The Waiting Place.
I’ve been there, and I bet you have too. Sometimes I live there. Sometimes it’s a place I absolutely dread. Sometimes it’s a place I tolerate or I might even welcome it with hope. I think Dr. Seuss was on to something.
“The Waiting Place…for people just waiting. Waiting for a train to go or a bus to come, or a plane to go or the mail to come, or the rain to go or the phone to ring, or the snow to snow or waiting around for a Yes or a No or waiting for their hair to grow. Everyone is just waiting.”
What am I waiting for?
And what happens when what I am waiting for doesn’t come to fruition or looks differently than I anticipated?
Disappointment? Disillusionment? Do I pitch a fit because I didn’t get my way? Am I frustrated because I’m forced to just sit on my thumbs and wait some more?
Or do I laugh, like Sarah. Sarah, who went 90 years without a child. Ninety years. And when she overhears God telling Abraham, “this time next year, Sarah, your wife, will have a son,” she laughs to herself. Oh, does she laugh. To which God responds, “Is anything too hard for the Lord?”
I bet Sarah rethought her response when “the Lord did to Sarah as he had promised,” and she had Isaac.
OK, Sarah waited, and even though she royally messed things up with Hagar and Ishmael trying to finagle a son on her own, she still waited, and she was blessed.
But what about Moses? All that trouble with the 10 plagues and “Let my people go” bit and splitting the Red Sea and receiving the Law on Mt. Sinai (twice, by the way). And then what happens? He wanders around the desert with his Hebrew counterparts, never to see the land flowing with milk and honey that was promised. Talk about waiting.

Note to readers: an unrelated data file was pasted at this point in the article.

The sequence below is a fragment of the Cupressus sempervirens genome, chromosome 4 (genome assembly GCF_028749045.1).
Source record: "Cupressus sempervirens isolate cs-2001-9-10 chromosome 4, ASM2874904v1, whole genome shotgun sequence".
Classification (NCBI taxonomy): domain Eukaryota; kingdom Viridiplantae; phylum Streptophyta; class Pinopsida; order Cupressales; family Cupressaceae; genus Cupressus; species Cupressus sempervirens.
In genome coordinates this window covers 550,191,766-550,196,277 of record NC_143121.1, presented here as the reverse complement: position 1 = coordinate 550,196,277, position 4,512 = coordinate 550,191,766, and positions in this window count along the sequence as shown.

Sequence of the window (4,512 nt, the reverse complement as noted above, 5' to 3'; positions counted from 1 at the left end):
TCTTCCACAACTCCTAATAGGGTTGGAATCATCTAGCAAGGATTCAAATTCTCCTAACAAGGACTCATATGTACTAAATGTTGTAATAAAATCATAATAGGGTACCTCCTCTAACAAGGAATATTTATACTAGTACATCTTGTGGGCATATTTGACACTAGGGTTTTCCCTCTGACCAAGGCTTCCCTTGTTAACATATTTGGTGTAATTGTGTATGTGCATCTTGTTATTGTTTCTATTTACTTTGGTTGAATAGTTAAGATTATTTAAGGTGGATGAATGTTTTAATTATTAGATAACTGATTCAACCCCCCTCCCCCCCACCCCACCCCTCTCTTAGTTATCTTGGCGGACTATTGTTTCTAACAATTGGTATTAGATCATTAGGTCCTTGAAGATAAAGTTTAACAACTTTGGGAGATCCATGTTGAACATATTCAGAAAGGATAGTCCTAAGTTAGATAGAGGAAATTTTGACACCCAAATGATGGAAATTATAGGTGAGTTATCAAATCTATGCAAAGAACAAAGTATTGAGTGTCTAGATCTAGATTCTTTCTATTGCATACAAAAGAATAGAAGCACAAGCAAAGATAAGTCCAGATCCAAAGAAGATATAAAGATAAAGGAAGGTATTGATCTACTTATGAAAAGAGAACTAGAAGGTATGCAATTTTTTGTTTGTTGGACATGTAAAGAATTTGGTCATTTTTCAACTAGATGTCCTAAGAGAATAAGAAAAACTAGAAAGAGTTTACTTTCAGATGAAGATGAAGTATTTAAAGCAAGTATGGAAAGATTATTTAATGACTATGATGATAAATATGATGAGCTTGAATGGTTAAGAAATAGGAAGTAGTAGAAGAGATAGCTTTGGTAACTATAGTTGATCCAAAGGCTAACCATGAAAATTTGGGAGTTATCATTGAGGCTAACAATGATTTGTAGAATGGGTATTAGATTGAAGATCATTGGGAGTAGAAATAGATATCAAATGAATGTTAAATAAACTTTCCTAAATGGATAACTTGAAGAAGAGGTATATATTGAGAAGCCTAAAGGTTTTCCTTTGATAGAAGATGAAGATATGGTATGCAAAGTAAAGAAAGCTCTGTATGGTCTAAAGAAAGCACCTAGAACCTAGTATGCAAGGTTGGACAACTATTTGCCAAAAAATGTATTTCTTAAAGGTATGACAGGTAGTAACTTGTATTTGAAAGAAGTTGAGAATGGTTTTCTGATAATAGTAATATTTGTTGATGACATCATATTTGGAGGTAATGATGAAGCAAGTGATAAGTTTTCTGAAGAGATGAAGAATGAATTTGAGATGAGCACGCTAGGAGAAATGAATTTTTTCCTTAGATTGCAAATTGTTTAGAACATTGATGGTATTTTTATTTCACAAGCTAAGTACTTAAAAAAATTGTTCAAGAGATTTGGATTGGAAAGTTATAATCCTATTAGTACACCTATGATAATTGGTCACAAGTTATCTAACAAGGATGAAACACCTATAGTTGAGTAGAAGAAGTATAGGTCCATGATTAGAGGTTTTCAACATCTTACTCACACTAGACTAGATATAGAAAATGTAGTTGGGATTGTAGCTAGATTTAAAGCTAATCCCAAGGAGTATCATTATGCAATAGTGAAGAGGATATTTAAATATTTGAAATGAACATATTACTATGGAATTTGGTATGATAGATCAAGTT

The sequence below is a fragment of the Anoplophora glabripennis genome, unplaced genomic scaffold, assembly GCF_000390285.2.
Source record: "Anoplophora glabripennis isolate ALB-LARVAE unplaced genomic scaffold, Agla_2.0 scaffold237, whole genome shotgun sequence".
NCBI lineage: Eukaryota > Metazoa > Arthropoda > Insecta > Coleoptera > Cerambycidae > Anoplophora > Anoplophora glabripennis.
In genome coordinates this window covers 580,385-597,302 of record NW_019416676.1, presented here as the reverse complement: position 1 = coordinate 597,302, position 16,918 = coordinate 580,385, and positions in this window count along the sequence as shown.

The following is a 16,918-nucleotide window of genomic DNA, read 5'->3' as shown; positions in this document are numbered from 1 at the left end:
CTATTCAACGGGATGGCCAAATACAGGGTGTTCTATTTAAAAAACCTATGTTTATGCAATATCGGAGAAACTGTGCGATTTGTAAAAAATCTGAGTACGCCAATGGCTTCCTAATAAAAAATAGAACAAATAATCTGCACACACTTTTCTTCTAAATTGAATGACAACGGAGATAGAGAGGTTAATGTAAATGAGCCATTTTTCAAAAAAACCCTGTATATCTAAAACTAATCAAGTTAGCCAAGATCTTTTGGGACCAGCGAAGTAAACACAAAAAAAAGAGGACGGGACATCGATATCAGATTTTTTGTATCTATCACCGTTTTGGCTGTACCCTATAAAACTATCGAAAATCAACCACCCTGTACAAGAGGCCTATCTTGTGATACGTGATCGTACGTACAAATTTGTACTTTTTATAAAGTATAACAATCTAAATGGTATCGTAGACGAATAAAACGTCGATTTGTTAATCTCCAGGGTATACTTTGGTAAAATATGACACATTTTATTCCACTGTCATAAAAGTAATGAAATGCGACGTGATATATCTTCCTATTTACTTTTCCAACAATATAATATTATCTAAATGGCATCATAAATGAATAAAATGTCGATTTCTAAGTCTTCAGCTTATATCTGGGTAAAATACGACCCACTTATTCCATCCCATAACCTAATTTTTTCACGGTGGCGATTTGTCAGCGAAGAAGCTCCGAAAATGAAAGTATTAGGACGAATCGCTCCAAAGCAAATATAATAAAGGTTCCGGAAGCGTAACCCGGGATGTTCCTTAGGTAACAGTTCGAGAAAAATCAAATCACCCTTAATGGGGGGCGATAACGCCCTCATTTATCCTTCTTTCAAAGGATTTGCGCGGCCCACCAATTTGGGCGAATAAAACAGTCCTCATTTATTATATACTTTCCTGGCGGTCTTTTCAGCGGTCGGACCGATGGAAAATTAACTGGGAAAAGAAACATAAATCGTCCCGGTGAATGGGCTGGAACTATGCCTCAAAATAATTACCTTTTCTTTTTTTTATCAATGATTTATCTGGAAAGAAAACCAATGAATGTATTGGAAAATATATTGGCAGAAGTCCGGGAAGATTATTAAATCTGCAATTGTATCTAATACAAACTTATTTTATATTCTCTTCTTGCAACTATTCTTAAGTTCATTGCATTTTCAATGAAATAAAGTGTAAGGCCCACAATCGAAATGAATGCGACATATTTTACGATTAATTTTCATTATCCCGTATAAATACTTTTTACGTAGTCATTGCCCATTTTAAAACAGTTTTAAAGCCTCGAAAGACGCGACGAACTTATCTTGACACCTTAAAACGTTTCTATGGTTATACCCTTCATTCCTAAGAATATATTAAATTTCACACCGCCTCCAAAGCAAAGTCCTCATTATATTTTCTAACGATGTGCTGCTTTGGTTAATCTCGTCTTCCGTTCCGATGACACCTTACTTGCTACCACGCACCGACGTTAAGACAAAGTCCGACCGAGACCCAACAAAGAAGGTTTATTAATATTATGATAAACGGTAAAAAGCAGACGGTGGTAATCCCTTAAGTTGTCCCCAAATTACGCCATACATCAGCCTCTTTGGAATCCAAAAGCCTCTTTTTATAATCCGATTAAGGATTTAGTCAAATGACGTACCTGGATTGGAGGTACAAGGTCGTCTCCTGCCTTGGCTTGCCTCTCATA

Or King David. King David who started out as a shepherd boy bearing the armor for the king, only to become God’s annointed himself. David, a warrior, who struck down ten thousands. David, who told God, “I will build you a house.” But David, who lost his way and never laid a hand to construct the temple.
Time and again in scripture the waiting is not for a short spell or even a season of life. It is a place to dwell. It might just take on a different shape. And more times than I might like to acknowledge, the “thing” they wait for never arrives or appears or when it does, it looks nothing like what they preconceived.
Take Jesus. The nation of Israel had been waiting generation upon generation for the coming Messiah. The Jews knew oppression and exile all too well. Under Roman rule decades before the birth of Christ, I’m guessing a baby in a manger wasn’t quite what they had in mind. And who are the first to hear of this Messiah whose kingdom will be upheld with “justice and righteousness from this time for and forevermore”? Forget Herod the Great, it was the shepherds who got the tip — the working class, the ones seriously lacking social and political clout.
Huh. The Messiah, the one mankind had desperately longed for came in a most unexpected way.
This Christmas season, I want to embrace The Waiting Place.
Instead of waiting to get my way, for my circumstances to change, to find x or earn y, I want to wait for His plans to unfold, not mine. I want to wait trusting that He is in ultimate control, and maybe like Moses, I don’t need to see the promised land. I want to wait in hope that He can work miracles. I want to wait in faith that what began in the manger and ended on the cross is sufficient. That’s it. Nothing more, nothing less. I want to wait in eagerness for His return.
What are you waiting for?